I would like to begin this post by telling you about something that happened many, many years ago in a land far, far away.
Actually it was the 1970s, and Butterball had just introduced an exciting new innovation in the preparation of turkeys. Their birds now came equipped with a pop-up plastic device that would make roasting foolproof. When your turkey was cooked to perfection, you would see the telltale yellow plastic disk separated from the base and sticking out as if to scream, “Take your turkey out now, dumbass!”
The pop-up timer was quite a hit and is still in use today. Few people were more excited about it than my father-in-law Otto’s cousin Julia. She had turned down a few Thanksgiving invites, including one from Otto and his wife Dolly –my future in-laws — to stay home with her mother Marie and prepare the perfect bird for the two of them using this innovation.
On Thanksgiving morning Julia awoke early to prep the bird. The two ladies made the obligatory phone calls to their relatives in Germany, and then settled in to watch the Thanksgiving Parade and anticipate their feast. After more than a few hours had passed, Marie became concerned.
“Chulia, shouldn’t the turkey be ready by now?” she asked.
“Now Mutti,” Julia chided her, “You know we have to wait for the popper to pop.”
Being 100% German, Julia had a blind trust in newfangled engineering. She was also as stubborn as an ox. Marie, or Mutti as Julia called her, was a bit older and wiser. She had seen a lot in her time, and did not share Julia’s trust in the pop-up timer.
Nevertheless, in this situation Julia prevailed. Marie, who related this story to me at one of Dolly and Otto’s Thanksgiving feasts years later, swore that she asked Julia the same question every half hour for the next two hours. And every time, Julia’s answer was the same. “Now Mutti, you know we have to wait for the popper to pop.”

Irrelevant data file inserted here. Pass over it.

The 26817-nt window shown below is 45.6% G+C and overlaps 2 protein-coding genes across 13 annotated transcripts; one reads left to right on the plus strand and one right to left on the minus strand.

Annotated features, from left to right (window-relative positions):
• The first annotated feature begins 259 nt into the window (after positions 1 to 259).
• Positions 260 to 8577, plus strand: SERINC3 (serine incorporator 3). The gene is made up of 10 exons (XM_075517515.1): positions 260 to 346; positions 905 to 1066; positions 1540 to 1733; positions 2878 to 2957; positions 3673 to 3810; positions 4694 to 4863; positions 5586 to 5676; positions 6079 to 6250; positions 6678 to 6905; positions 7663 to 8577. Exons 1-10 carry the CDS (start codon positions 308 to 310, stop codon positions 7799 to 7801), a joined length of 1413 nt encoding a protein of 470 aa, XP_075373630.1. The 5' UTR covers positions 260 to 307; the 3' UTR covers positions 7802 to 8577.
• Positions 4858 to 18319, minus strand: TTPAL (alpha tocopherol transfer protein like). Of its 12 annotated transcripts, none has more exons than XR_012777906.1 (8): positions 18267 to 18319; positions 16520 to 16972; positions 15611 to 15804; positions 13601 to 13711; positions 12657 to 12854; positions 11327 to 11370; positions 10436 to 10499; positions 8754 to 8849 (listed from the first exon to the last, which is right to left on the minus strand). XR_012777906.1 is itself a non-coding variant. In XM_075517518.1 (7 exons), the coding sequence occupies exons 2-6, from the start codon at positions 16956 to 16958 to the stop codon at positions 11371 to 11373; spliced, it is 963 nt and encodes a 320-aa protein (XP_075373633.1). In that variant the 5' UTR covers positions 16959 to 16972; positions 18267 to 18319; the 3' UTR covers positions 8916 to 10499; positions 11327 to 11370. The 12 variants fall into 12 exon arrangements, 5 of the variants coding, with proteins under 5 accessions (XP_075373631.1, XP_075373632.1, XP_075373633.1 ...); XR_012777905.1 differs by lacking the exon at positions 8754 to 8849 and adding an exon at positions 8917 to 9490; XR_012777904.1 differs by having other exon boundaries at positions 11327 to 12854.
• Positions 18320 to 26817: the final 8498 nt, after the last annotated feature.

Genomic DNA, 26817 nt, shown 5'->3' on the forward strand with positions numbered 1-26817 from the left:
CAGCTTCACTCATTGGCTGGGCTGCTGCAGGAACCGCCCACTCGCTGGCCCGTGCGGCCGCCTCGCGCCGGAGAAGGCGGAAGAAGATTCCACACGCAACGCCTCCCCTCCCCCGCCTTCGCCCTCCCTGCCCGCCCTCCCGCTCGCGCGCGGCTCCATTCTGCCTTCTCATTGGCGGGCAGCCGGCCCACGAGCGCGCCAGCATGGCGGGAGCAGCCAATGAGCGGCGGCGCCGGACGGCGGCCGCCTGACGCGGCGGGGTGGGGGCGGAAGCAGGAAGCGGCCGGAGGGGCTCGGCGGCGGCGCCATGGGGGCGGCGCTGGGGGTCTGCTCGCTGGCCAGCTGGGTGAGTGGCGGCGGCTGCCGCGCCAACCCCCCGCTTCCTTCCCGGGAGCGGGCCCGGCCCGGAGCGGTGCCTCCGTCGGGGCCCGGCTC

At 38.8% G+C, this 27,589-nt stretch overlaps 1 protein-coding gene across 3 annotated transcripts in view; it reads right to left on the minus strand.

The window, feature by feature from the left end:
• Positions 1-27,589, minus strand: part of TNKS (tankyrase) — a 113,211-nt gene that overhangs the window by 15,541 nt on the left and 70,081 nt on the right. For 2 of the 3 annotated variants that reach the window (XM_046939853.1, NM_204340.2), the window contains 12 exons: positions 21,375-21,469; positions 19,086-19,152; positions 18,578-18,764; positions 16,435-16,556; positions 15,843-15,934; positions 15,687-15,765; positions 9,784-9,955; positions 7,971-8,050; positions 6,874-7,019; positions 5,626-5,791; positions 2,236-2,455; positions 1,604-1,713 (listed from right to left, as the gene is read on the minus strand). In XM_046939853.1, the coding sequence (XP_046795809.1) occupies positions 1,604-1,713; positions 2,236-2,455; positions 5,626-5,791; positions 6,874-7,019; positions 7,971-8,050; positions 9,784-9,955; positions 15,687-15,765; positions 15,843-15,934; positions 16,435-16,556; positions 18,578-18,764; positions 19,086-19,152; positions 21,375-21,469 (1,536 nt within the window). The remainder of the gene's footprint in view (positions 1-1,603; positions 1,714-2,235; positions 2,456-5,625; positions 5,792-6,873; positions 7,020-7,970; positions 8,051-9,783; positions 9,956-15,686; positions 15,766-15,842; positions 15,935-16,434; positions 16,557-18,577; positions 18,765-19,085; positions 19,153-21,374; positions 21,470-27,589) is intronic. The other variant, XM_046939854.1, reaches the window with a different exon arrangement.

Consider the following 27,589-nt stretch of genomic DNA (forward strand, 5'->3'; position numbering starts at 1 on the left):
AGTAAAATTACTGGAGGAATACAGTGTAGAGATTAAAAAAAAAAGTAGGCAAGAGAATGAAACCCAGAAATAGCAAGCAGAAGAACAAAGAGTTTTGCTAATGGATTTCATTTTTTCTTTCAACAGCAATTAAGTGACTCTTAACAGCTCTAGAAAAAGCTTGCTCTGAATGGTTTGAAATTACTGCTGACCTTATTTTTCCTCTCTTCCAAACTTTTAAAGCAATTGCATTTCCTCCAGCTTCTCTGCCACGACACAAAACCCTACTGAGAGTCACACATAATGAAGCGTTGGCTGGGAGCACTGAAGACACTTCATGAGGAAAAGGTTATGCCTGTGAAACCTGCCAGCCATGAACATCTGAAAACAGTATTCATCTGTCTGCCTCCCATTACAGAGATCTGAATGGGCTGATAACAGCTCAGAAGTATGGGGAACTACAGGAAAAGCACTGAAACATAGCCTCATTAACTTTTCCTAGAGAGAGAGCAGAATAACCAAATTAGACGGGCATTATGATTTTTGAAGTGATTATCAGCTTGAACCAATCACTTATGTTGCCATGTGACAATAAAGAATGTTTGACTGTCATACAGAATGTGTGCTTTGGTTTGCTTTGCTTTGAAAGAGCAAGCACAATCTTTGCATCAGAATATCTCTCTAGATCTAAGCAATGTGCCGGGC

Finally Julia checked the oven and saw that the popper had indeed popped. She scooped up the turkey pan from the oven and set it down on the table with a triumphant flourish. With that, according to Marie, the legs of the turkey literally flew off and the chest heaved a sigh that brought up belches of black smoke. “The turkey literally exploded,” Marie said, her head shaking and her cornflower blue eyes widening at the memory. Well, at least they had their vegetables.
On that Thanksgiving Day Julia vowed to never again cook another turkey, and I am sure that made Mutti really happy. The following year they wisely accepted the Thanksgiving invite from cousins Dolly and Otto in nearby Fairview. That is how I ended up spending many happy Thanksgivings in the company of these marvelous ladies.
Aunt Marie and Cousin Julia were both very gracious and fun to be around, with their sparkling blue eyes and ready laughs. Julia especially was game for anything. Whether it was a trip around the world or dinner with the family at our usual haunt, she was ready and willing to not only join in but make sure that everything went as it should. “This was one for the Memory Book,” she would say happily, even after the most exhausting of family occasions when the rest of us had bleary eyes and aching feet. She was what you would call a “trouper” and spent many an afternoon or evening elbow-to-elbow with my sister-in-law Robin and me, busily washing the dishes after dinner at my in-laws. Not only was Julia game for anything, she rarely if ever complained – even when Aunt Marie’s health began to decline and caring for her took up much more of her time.